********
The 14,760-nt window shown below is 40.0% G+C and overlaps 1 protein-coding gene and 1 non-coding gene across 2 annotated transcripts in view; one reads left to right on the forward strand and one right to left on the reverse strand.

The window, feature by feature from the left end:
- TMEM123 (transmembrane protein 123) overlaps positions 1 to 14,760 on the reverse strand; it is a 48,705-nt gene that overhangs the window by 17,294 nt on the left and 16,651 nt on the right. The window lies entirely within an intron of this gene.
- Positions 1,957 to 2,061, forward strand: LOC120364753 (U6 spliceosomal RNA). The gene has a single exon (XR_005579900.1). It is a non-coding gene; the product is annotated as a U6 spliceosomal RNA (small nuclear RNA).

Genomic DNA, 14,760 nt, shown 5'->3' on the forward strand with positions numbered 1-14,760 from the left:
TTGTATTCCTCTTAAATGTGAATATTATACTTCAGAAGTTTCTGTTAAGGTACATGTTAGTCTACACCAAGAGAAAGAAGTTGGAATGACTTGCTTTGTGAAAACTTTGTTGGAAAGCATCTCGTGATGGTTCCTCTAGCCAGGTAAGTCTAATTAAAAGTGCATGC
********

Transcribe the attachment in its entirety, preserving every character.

The 14,760-nt window shown below is 40.0% G+C and overlaps 1 protein-coding gene and 1 non-coding gene across 2 annotated transcripts in view; one reads left to right on the forward strand and one right to left on the reverse strand.

The window, feature by feature from the left end:
- TMEM123 (transmembrane protein 123) overlaps positions 1 to 14,760 on the reverse strand; it is a 48,705-nt gene that overhangs the window by 17,294 nt on the left and 16,651 nt on the right. The window lies entirely within an intron of this gene.
- Positions 1,957 to 2,061, forward strand: LOC120364753 (U6 spliceosomal RNA). The gene has a single exon (XR_005579900.1). It is a non-coding gene; the product is annotated as a U6 spliceosomal RNA (small nuclear RNA).

Genomic DNA, 14,760 nt, shown 5'->3' on the forward strand with positions numbered 1-14,760 from the left:
TTGTATTCCTCTTAAATGTGAATATTATACTTCAGAAGTTTCTGTTAAGGTACATGTTAGTCTACACCAAGAGAAAGAAGTTGGAATGACTTGCTTTGTGAAAACTTTGTTGGAAAGCATCTCGTGATGGTTCCTCTAGCCAGGTAAGTCTAATTAAAAGTGCATGC